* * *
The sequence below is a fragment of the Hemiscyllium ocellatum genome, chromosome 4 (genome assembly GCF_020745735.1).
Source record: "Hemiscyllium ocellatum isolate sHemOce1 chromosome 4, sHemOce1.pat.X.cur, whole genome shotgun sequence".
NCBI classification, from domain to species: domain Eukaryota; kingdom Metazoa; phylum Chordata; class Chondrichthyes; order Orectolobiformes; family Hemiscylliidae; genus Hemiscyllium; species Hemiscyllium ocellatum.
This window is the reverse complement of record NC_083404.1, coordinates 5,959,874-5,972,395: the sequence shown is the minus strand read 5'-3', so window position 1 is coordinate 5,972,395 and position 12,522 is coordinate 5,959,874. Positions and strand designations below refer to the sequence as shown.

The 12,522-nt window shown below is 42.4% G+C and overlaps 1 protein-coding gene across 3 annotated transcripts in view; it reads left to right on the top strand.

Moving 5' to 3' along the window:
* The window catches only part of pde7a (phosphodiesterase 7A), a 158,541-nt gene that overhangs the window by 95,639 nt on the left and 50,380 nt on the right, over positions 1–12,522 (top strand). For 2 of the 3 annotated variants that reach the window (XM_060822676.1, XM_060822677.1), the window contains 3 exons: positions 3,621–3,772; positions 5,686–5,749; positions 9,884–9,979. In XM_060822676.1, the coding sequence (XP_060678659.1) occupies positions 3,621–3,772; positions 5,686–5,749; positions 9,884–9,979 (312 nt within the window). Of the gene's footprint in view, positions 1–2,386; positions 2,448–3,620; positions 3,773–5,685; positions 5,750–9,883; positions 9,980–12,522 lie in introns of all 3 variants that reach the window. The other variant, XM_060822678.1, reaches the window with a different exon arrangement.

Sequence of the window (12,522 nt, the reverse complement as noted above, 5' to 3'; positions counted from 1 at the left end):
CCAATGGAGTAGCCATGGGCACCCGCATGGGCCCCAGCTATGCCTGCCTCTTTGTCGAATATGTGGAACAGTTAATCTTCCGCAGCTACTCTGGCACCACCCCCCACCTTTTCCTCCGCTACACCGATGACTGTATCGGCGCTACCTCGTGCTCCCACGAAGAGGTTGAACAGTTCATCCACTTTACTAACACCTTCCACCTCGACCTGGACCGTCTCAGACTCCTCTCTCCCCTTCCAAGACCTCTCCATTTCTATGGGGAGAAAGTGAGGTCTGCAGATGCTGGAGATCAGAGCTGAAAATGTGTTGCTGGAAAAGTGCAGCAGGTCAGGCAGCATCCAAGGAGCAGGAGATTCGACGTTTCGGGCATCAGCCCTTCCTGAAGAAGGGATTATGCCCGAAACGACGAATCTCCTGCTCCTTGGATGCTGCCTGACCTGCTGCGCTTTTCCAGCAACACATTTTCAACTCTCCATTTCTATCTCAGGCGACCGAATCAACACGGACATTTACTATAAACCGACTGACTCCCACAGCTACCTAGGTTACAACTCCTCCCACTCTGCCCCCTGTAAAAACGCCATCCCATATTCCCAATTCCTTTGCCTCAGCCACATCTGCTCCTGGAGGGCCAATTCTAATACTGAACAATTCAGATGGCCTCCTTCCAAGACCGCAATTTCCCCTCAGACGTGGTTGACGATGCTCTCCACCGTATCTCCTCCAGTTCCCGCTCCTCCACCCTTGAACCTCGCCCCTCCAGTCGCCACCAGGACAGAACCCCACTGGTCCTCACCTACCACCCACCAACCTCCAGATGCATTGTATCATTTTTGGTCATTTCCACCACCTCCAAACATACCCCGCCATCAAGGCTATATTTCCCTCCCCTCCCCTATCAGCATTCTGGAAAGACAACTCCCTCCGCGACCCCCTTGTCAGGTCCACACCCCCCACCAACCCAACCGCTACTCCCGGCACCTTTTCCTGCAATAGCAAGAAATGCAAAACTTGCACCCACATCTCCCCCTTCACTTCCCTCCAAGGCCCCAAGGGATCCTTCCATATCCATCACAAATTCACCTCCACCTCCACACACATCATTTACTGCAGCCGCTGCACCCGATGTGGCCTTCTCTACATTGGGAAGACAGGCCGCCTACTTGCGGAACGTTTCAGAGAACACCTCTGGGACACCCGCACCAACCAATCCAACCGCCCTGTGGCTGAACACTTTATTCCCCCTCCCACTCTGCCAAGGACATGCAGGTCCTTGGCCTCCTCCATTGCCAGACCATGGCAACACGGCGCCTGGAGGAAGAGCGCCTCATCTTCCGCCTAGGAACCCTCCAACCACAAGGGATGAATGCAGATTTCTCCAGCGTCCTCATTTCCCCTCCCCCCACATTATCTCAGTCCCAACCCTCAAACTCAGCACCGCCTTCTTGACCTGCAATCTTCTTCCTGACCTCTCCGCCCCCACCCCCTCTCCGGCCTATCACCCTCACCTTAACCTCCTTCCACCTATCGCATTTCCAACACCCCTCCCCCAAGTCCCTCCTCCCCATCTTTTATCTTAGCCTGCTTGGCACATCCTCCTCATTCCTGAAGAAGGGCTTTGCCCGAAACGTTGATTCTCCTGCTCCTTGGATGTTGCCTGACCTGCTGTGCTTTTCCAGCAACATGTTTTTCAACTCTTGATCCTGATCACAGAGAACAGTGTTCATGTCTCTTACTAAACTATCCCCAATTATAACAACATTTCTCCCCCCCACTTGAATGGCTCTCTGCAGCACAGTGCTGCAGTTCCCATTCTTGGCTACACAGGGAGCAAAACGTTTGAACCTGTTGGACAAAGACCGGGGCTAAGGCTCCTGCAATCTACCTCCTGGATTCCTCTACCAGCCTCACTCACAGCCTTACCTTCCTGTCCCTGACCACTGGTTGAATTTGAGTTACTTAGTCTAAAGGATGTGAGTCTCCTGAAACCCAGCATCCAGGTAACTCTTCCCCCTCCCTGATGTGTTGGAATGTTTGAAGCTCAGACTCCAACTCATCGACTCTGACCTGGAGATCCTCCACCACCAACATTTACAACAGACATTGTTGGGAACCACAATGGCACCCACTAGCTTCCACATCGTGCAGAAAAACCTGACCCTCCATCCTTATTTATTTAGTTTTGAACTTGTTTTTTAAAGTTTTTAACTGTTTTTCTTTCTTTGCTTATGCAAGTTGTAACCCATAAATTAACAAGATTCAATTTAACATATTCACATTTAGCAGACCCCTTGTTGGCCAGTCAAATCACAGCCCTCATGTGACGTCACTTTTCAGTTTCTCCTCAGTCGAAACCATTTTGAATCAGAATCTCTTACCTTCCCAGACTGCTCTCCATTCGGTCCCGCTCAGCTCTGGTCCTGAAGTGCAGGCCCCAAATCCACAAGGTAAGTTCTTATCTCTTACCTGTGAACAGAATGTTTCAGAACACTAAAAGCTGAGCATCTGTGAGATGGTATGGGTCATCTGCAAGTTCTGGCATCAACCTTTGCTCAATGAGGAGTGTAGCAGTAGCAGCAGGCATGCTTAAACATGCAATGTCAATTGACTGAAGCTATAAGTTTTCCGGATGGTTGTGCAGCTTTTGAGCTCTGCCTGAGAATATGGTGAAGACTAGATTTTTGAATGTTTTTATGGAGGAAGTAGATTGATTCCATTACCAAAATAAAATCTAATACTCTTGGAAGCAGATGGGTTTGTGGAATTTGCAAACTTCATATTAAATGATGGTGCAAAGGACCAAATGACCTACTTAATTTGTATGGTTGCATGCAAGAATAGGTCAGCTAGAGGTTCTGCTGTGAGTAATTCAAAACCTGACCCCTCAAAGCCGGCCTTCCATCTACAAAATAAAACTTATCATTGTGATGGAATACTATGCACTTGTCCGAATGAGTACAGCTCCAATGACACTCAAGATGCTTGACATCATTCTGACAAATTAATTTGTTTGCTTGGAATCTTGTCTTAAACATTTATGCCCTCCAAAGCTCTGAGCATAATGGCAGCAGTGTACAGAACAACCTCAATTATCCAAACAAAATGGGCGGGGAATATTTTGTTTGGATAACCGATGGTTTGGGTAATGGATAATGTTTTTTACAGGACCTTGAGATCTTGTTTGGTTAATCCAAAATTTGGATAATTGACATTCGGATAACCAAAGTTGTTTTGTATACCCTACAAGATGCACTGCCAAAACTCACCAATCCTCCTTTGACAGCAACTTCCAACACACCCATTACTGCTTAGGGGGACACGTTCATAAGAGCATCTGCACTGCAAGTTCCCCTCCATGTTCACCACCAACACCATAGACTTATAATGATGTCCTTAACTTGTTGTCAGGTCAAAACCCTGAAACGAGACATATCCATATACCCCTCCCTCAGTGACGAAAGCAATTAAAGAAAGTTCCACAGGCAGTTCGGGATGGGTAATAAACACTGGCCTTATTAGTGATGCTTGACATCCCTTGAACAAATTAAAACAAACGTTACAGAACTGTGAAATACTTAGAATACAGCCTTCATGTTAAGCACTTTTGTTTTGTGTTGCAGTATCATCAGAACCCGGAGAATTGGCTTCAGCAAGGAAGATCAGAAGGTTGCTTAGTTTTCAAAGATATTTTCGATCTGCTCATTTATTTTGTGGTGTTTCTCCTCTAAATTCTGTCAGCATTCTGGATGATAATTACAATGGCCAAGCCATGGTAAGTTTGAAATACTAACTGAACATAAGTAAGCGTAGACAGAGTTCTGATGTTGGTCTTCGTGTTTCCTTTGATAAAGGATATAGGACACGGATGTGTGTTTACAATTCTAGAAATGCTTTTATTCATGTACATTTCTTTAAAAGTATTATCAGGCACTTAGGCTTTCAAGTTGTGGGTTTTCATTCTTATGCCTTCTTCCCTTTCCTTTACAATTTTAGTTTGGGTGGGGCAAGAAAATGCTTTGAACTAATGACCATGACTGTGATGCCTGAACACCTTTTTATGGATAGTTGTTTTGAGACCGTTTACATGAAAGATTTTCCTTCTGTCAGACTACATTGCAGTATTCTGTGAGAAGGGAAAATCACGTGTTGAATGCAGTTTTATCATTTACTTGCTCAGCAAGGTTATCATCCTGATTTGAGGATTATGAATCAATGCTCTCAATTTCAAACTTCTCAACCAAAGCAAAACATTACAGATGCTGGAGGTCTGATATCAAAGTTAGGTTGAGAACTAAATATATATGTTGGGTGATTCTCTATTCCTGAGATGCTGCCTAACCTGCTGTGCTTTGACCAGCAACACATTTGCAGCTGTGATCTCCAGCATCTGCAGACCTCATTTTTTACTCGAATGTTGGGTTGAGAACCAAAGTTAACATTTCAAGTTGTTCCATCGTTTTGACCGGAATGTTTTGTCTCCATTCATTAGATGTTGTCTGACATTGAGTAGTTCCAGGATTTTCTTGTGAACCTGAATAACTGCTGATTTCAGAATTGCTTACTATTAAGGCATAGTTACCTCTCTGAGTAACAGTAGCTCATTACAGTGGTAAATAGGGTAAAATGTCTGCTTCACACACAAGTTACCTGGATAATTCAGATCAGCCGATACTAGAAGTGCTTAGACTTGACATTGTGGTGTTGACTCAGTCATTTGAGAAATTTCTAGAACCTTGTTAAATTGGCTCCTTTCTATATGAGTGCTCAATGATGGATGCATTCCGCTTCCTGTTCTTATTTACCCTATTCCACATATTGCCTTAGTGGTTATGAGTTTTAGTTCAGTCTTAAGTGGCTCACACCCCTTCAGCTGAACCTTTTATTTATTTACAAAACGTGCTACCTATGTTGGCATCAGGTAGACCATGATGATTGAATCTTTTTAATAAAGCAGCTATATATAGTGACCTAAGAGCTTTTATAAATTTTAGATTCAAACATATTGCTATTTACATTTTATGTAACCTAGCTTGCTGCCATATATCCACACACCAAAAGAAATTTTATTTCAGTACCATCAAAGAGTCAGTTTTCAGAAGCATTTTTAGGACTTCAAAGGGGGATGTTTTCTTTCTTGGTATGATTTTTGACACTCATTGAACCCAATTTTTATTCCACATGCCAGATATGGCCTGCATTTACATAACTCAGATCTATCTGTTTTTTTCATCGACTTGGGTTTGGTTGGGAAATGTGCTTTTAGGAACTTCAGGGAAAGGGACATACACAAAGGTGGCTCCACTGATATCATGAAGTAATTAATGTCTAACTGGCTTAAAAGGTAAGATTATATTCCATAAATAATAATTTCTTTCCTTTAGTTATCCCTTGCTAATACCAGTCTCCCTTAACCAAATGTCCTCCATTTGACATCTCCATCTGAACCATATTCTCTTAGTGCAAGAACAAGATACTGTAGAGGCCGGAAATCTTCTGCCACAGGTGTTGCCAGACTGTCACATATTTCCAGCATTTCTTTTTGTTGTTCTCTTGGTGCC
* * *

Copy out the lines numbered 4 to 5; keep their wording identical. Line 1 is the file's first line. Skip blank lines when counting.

This window is the reverse complement of record NC_083404.1, coordinates 5,959,874-5,972,395: the sequence shown is the minus strand read 5'-3', so window position 1 is coordinate 5,972,395 and position 12,522 is coordinate 5,959,874. Positions and strand designations below refer to the sequence as shown.

The 12,522-nt window shown below is 42.4% G+C and overlaps 1 protein-coding gene across 3 annotated transcripts in view; it reads left to right on the top strand.